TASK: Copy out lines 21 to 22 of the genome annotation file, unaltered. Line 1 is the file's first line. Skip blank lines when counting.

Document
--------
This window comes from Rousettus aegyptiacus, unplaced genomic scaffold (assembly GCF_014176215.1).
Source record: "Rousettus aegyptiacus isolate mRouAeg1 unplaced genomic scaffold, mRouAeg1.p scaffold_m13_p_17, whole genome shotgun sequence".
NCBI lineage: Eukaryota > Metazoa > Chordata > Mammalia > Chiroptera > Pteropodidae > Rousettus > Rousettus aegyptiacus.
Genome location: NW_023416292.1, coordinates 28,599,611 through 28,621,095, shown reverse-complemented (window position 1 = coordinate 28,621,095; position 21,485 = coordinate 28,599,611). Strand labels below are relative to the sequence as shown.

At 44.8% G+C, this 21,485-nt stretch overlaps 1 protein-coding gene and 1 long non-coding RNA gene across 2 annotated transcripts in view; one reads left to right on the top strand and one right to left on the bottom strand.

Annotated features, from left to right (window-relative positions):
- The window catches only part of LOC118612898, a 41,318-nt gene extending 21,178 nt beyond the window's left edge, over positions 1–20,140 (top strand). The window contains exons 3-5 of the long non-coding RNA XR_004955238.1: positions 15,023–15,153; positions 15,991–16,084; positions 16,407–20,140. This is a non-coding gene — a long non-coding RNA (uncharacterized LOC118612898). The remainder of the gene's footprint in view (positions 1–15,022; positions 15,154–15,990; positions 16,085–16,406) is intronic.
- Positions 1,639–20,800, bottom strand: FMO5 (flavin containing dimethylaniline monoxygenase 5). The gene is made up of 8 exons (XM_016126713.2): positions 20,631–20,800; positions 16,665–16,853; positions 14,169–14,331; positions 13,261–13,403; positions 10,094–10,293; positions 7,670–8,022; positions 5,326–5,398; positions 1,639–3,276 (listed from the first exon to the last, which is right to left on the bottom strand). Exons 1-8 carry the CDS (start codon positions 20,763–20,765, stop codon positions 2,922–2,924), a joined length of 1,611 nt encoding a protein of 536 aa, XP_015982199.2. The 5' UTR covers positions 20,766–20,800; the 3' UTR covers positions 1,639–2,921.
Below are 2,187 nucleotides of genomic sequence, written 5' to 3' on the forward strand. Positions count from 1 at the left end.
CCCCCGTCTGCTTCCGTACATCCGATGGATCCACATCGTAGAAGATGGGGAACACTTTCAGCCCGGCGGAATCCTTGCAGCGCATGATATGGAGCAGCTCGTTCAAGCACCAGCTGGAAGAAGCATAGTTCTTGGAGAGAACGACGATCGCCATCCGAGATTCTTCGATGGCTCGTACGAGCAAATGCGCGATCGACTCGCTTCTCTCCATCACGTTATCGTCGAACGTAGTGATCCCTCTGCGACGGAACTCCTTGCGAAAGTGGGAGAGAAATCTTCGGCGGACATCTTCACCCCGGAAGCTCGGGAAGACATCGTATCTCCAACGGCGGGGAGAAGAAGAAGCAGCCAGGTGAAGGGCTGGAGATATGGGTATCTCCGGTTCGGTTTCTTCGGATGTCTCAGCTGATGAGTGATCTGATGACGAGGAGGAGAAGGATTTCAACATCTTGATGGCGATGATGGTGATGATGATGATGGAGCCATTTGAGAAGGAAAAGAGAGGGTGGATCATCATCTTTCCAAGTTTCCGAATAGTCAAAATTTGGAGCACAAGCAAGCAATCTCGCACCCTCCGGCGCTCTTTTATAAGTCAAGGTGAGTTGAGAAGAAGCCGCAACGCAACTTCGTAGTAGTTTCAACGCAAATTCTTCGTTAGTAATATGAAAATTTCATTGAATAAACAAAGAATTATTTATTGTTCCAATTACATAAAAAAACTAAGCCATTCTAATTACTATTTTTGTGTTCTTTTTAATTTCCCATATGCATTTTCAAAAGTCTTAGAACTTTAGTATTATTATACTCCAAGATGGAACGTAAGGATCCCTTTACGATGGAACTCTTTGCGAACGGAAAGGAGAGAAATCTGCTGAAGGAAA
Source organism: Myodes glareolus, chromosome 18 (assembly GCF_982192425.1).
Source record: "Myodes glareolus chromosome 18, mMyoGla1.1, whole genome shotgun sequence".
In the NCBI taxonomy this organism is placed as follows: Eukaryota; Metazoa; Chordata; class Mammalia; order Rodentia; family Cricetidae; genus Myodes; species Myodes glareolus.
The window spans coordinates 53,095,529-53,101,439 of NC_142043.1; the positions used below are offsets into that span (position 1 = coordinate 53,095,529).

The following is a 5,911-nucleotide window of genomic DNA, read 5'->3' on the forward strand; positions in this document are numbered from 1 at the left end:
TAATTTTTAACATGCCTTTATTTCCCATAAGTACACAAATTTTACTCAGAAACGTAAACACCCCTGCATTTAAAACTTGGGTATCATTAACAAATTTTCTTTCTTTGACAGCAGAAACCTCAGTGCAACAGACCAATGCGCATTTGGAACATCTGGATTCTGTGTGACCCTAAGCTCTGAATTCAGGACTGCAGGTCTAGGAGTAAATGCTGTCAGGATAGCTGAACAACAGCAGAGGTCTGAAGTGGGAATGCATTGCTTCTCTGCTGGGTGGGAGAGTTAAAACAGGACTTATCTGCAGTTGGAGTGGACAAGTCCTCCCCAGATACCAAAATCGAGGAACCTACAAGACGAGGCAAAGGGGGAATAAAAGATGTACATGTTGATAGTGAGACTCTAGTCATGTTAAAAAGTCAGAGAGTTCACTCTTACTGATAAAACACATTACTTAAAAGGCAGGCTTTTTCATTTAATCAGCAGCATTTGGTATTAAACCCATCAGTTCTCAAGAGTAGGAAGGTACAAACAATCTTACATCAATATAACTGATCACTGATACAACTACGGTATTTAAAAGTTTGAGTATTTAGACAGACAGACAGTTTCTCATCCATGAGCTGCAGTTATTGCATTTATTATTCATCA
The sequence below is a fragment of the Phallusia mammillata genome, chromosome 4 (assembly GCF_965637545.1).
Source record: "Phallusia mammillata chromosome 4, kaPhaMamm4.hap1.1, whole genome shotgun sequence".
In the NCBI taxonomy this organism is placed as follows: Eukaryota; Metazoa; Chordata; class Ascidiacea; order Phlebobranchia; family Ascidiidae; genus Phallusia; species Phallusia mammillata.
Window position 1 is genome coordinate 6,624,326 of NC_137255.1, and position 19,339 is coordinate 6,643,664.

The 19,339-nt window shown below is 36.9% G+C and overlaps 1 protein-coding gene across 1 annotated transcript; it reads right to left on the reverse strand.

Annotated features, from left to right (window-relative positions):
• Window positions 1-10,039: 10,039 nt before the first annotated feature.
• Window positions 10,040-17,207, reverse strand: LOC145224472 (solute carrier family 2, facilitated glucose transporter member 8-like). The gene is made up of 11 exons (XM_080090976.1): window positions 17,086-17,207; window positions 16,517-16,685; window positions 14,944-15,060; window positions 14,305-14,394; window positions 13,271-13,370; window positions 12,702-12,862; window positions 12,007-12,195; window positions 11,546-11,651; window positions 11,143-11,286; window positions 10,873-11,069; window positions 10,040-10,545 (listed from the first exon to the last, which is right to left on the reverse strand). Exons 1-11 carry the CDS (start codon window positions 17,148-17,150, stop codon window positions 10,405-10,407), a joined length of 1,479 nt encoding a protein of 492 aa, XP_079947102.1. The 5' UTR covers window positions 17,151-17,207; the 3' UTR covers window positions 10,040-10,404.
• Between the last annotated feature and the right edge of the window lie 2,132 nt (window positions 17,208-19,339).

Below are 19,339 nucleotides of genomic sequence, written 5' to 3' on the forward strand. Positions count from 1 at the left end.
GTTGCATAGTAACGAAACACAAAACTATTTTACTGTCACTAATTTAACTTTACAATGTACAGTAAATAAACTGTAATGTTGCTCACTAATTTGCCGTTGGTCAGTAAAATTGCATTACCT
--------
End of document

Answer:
The 19,339-nt window shown below is 36.9% G+C and overlaps 1 protein-coding gene across 1 annotated transcript; it reads right to left on the reverse strand.

Annotated features, from left to right (window-relative positions):